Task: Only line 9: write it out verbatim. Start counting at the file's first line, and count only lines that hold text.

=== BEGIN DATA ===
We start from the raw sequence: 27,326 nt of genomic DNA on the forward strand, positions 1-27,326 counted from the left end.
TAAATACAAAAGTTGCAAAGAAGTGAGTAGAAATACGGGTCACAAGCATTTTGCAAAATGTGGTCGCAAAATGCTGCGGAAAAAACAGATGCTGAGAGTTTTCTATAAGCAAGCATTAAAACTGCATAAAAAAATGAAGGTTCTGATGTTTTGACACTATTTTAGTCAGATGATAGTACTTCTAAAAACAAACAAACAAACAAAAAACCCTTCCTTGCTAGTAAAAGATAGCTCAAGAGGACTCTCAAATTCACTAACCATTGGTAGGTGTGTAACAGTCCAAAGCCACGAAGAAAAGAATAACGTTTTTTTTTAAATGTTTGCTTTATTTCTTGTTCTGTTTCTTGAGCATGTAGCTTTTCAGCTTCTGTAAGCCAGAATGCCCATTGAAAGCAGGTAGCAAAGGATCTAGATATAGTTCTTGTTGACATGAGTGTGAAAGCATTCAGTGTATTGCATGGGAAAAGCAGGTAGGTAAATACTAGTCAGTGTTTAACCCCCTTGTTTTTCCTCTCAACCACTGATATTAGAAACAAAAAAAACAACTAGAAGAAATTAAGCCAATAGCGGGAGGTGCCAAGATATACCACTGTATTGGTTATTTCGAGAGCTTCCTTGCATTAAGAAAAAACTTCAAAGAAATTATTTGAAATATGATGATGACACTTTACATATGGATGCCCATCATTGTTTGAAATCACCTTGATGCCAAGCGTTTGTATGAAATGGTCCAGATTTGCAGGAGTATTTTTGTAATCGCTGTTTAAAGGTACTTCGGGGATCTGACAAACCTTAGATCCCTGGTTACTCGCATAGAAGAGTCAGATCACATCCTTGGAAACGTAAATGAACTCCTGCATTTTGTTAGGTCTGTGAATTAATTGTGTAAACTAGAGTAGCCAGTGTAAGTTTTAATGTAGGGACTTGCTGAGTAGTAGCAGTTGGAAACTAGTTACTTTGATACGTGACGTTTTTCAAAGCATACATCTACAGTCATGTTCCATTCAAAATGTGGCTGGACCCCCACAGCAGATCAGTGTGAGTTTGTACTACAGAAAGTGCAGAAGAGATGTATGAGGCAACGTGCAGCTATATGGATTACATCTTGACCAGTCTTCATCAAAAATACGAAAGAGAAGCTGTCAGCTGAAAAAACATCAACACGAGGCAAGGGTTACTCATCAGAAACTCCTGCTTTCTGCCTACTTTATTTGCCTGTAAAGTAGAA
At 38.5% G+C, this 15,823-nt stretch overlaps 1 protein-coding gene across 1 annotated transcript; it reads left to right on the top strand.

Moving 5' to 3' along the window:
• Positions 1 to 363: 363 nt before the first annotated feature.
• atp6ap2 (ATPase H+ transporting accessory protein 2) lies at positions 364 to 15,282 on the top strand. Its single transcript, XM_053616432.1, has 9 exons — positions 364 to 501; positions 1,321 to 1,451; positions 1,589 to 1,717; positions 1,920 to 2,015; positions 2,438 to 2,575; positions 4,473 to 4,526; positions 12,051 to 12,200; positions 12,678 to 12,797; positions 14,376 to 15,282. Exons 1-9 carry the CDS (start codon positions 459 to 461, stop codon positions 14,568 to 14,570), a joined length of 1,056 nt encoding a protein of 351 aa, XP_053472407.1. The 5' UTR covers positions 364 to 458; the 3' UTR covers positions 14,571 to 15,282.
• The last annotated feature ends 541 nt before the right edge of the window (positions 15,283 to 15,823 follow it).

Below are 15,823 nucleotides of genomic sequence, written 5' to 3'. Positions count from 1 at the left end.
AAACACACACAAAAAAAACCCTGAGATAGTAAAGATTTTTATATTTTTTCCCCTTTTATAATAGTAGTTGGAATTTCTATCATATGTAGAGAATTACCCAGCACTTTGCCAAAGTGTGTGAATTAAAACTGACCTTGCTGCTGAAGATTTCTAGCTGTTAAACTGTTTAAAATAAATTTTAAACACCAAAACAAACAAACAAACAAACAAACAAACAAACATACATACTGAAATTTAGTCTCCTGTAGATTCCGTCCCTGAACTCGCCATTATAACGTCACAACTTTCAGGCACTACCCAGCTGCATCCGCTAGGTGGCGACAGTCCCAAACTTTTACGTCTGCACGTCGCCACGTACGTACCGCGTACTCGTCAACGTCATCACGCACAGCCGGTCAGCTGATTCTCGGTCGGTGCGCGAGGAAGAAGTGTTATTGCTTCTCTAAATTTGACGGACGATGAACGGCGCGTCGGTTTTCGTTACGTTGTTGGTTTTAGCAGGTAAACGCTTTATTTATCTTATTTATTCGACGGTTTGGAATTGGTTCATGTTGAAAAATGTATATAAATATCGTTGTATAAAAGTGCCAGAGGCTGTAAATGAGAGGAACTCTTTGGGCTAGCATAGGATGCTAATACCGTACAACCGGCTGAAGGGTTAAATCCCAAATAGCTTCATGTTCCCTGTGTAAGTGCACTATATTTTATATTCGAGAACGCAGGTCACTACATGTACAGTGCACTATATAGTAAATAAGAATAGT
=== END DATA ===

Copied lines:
AAACACACACAAAAAAAACCCTGAGATAGTAAAGATTTTTATATTTTTTCCCCTTTTATAATAGTAGTTGGAATTTCTATCATATGTAGAGAATTACCCAGCACTTTGCCAAAGTGTGTGAATTAAAACTGACCTTGCTGCTGAAGATTTCTAGCTGTTAAACTGTTTAAAATAAATTTTAAACACCAAAACAAACAAACAAACAAACAAACAAACAAACATACATACTGAAATTTAGTCTCCTGTAGATTCCGTCCCTGAACTCGCCATTATAACGTCACAACTTTCAGGCACTACCCAGCTGCATCCGCTAGGTGGCGACAGTCCCAAACTTTTACGTCTGCACGTCGCCACGTACGTACCGCGTACTCGTCAACGTCATCACGCACAGCCGGTCAGCTGATTCTCGGTCGGTGCGCGAGGAAGAAGTGTTATTGCTTCTCTAAATTTGACGGACGATGAACGGCGCGTCGGTTTTCGTTACGTTGTTGGTTTTAGCAGGTAAACGCTTTATTTATCTTATTTATTCGACGGTTTGGAATTGGTTCATGTTGAAAAATGTATATAAATATCGTTGTATAAAAGTGCCAGAGGCTGTAAATGAGAGGAACTCTTTGGGCTAGCATAGGATGCTAATACCGTACAACCGGCTGAAGGGTTAAATCCCAAATAGCTTCATGTTCCCTGTGTAAGTGCACTATATTTTATATTCGAGAACGCAGGTCACTACATGTACAGTGCACTATATAGTAAATAAGAATAGT